An alternative embodiment of heater means 16 is shown in FIG. 13. As shown in FIG. 13, pump means 14 is in fluid communication with heat exchanger 78. Heat exchanger 78 includes a primary high pressure closed circuit 80 and a secondary low pressure closed circuit 82. The low pressure closed circuit 82 of heat exchanger 78 is in low pressure fluid communication with pump means 14 and manifold 34 via coil 84. Coil 86 of the high pressure closed circuit 80 of heat exchanger 78 is in fluid communication with pump 88. Coils 84 and 86 are typically made of any material which facilitates the transfer of heat from the high pressure circuit 80 to the low pressure circuit 82 of heat exchanger 78.

Typically, pump 88 can be any pump mechanism including, but not limited to, a reciprocating power pump, a steam pump, a rotary pump or a pistonless pump. As an illustrative example, pump 88 typically maintains a flow rate of from 1 to 5 gallons per minute. Pump 88 is also in fluid communication via insulated hose 90 with heater 92. Heater 92 is preferably connected to an electric power source (not shown) by electrical plug 94, however, other power sources are also contemplated by the present invention. Heater 92 is preferably a tankless heater which heats the fluid as pump 88 moves the fluid through the heater means 92. Alternatively, heater means 92 is a pipe wrapped with resistance wire, an in-line heated probe or a heater mechanism which includes a reservoir. Heater 92 has sufficient power capacity to maintain the necessary fluid temperature required for proper heating and operation of the high pressure closed circuit 80 of heat exchanger 78.

An in-line expansion tank or bladder 96 is positioned between heater 92 and temperature pressure valve 98. Expansion tank 96 is in fluid communication with both heater 92 and temperature pressure valve 98 via insulated hose 100. Expansion tank 96 can be made of any known material, provided that the material is capable of acting as a reservoir or holding tank. As an illustrative example, steam is circulated through the high pressure closed circuit 80 of heat exchange 78. In addition, high pressure hot water or any other hot fluid mixture can be circulated through the high pressure closed circuit 80 of heat exchanger 78. Expansion tank 96 functions as an overflow reservoir which may be necessary due to expansion of the fluid material in high pressure closed circuit 80 of heat exchanger 78.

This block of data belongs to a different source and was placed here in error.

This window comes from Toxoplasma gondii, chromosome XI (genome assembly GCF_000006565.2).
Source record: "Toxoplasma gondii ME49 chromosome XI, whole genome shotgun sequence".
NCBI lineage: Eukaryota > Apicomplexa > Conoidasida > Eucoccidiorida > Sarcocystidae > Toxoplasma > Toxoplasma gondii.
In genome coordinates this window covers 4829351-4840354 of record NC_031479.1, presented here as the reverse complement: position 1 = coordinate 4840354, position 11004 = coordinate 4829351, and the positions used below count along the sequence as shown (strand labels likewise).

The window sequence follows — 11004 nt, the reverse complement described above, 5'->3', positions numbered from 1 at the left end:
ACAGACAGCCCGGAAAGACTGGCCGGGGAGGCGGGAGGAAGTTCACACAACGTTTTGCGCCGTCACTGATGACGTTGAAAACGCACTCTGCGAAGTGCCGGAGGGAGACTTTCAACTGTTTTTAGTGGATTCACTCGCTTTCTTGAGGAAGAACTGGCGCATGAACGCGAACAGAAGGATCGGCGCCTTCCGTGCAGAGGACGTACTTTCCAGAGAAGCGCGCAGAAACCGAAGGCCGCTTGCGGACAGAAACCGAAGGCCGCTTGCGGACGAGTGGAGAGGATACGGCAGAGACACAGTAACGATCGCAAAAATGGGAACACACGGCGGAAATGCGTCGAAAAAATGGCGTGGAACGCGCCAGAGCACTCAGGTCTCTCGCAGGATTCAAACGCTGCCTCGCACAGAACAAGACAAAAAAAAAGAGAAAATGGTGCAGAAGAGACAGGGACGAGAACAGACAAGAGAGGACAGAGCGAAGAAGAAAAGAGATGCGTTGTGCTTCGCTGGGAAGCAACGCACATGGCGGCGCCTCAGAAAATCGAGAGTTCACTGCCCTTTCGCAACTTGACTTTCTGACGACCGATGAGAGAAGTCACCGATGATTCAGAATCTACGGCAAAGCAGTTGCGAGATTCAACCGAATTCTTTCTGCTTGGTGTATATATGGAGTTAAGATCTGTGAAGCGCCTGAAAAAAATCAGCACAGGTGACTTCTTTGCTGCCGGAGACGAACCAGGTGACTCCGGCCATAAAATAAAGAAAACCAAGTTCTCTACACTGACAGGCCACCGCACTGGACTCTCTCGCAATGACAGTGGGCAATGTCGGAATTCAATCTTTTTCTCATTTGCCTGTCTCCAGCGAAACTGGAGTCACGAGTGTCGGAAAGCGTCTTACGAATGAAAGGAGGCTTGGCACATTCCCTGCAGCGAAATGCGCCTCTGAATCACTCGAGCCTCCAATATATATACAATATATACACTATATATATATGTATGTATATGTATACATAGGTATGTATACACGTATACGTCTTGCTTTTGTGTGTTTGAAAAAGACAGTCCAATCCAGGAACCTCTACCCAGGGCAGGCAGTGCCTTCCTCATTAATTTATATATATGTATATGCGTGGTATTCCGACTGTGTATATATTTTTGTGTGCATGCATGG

Temperature/pressure value 98 is in fluid communication with coil 86 via insulated hose 102 to complete the circuit of the high pressure closed circuit 80 of heat exchanger 78. As shown in FIG. 13, self-sealing quick disconnect style connectors 40 and complimentary self-sealing connectors facilitate assembly and disassembly without fluid loss. Temperature pressure valve 98 is a safety mechanism that typically functions to maintain a desired temperature and pressure in the high pressure closed circuit 80 of heat exchanger 78. For example, in one embodiment, when the pressure inside the high pressure closed circuit 80 of heat exchanger 78 reaches or 50 psi or the temperature inside the high pressure closed circuit 80 of heat exchanger 78 reaches 212 F., temperature/pressure valve 98 vents to the environment.

Pump control means 22, typically is an automatic control mechanism which activates pump means 14 by sensing the position of temperature regulation means 18 and 20 located on the top panel 50 and bottom panel 52, respectively, of pad means 12. For example, pump control means 22 has a three-way switch, with settings "AUTO", "OFF", and "TEST". The "AUTO" mode of the three-way switch provides remote sensor control of temperature regulation means 18 and 20 of pad means 12. In the "AUTO" mode either temperature regulation means 18 or 20 can activate pump control means 22. The "OFF" mode provides a means of removing power to the pump control means 22, the heater means 16 and the pump means 14. The "TEST" mode provides a means of bypassing temperature regulation means 18 and 20 and activating pump means 14 and heater means 16 to check the system for proper operation and functioning.

It will thus be seen that the objects set forth above, and those made apparent from the foregoing description, are efficiently attained and since certain changes may be made in the foregoing construction without departing from the scope of the invention, it is intended that all matters contained in the foregoing construction or shown in the accompanying drawings shall be interpreted as illustrative and not in a limiting sense.

It is also to be understood that the following claims are intended to cover all of the generic and specific features of the invention herein described, and all statements of the scope of the invention which, as a matter of language, might be said to fall therebetween.